Albany Herald Guest Columnist Loran Smith
The legend of Joe Tereshinski will linger for those with affection for the grant-in-aid system, which made college football what it is today.
His story was one of old-world adventurism, coupled with opportunity when generation after generation in America, between two world wars and beyond, realized that the son could make for a better life than had the father — and perpetuate the tradition.
Immigration was never controversial four generations ago. Families left the mother country for opportunity in America. Sometimes it was not the best of times, but perseverance prevailed and fulfillment was realized. Those immigrants assimilated, made do, and became Americans, loyal and patriotic, proud and overachieving.
The original Joe T. died earlier this month, but his death, even with its sobering finality and the attendant pains it brought about, reminded us of the America we often believe we have lost. Joe’s father found his way over from Juzefu, a Polish town near Lublin, arriving in Charleston but following a wayward route to Mobile and New Orleans before settling in Glen Lyon, Penn., which is little more than a half dozen miles from Pittson, the hometown of Charley Trippi.
Tereshinski’s benefactor was the same as Trippi’s, Harold Ketron, the Coca-Cola bottler who eagerly touted them to Coach Butts. Trippi was an easy sell, but the Georgia coaches were leery of Tereshinski’s less-than-imposing size. Bill Hartman recalled that he and J. B. Whitworth, Bulldog line coach, accompanied Ketron to the Tereshinski home. Joe came out to greet his visitors, wearing, as Hartman remembered, “a vest, a sweater, and a big coat” in an attempt to camouflage his lightweight status of 165 pounds. Ketron kept repeating, however, that Joe, while not very big, was “a fighter.”
Because of Ketron’s due diligence and passion, it was difficult not to take his recommendation. Joe Tereshinski, who worked at the Coca-Cola plant with Trippi (and would become his roommate in Athens), was given a scholarship. Tereshinski would not disappoint anybody when he showed up in the fall of 1941. The singular objective on his mind was a college degree. To play football for a degree! That was a tradition for which Tereshinski extended the highest regard.
Years ago, I remember coach Butts telling a story that warrants retelling as long as football is played at the nation’s oldest state chartered university. Tereshinski — which Joe said originally was “Taraczinski” — was difficult to pronounce. One day in a fit of practice field frustration, Coach Butts told Joe that his name caused a pronunciation challenge.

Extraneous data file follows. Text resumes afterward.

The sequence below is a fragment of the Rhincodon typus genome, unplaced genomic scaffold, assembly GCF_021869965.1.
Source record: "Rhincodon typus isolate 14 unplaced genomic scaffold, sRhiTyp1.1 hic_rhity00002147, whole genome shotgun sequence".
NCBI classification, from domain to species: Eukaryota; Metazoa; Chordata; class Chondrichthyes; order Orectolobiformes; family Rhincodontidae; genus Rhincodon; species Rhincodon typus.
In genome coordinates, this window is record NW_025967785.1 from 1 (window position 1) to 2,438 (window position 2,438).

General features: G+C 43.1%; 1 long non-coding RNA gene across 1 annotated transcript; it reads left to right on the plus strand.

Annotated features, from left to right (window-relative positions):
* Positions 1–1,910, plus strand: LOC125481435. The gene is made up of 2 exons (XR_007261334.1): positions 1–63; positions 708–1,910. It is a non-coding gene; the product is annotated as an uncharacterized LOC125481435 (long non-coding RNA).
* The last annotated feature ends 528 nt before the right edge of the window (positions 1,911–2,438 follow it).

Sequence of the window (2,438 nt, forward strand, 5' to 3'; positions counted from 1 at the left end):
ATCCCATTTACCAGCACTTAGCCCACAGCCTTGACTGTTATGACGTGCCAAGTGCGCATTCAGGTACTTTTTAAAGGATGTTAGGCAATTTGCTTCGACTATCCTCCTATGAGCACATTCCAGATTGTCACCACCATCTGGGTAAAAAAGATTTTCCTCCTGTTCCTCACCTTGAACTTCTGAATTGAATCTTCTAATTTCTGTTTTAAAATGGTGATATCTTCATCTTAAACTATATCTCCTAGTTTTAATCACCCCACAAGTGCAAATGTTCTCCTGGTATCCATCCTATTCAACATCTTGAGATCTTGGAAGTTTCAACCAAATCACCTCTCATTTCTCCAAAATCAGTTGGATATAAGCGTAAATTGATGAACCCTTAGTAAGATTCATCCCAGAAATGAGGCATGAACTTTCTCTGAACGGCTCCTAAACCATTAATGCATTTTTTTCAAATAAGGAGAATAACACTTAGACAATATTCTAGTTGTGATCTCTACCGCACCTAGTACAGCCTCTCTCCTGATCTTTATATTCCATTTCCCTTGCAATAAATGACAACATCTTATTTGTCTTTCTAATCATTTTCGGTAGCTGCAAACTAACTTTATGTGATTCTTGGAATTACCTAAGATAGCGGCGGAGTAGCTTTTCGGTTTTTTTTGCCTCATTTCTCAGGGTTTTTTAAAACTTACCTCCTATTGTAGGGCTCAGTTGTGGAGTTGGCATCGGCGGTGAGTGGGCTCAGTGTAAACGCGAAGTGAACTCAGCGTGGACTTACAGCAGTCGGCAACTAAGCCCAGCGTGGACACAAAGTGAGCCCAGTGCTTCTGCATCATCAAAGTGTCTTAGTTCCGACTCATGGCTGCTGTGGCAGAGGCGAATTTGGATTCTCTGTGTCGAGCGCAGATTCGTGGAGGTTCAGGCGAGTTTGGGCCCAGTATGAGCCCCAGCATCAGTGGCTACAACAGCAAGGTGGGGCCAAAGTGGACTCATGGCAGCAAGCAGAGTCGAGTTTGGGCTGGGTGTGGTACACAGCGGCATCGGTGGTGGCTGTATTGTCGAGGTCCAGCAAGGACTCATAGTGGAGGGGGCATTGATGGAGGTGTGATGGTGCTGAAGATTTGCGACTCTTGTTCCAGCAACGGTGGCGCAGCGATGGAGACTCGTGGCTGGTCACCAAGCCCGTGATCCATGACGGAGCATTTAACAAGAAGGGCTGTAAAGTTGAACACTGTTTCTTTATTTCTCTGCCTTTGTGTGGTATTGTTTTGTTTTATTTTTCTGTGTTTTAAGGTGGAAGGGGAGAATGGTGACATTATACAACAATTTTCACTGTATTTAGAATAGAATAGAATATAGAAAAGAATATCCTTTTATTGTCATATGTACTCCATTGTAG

“We are going to change your name,” he told his skinny end. “We are going to name you ‘Terry. Joe Terry.’”
Joe’s pride was stung. He was taken aback and deeply hurt. With the greatest of humility, he said to coach Butts, “If you let me keep my name, I will make you proud of it.” And Joe did.
Joe made it to the Rose Bowl, a letterman in 1942. Then, as so many others like him, he went off to war and returned to Georgia in time to letter in the Oil Bowl season of 1945. He was a starter on the 1946 team, which went undefeated and won a national championship, beating North Carolina, 20-10, in the Sugar Bowl. Joe signed a pro contract with the Washington Redskins after earning his degree and played seven years in the National Football League. He later coached the Redskins for nine years.
Tereshinski’s love of Georgia and Coach Butts was transparent, abiding, and long-lasting. He sent his sons Joe Jr. and Wally, whom he named for his coach, to Georgia.
“I wanted my boys to have a Georgia education and experience life in Athens,” he once said. Joe Jr. became so enamored that he never left and works in strength and conditioning for the Bulldogs with the same fervor that his dad displayed as a player.
Joe Tereshinski epitomized loyalty and love of alma mater. He always expressed unending gratefulness for the concept of playing football for a free education. If only today’s young players could appreciate Joe Tereshinski’s refrain.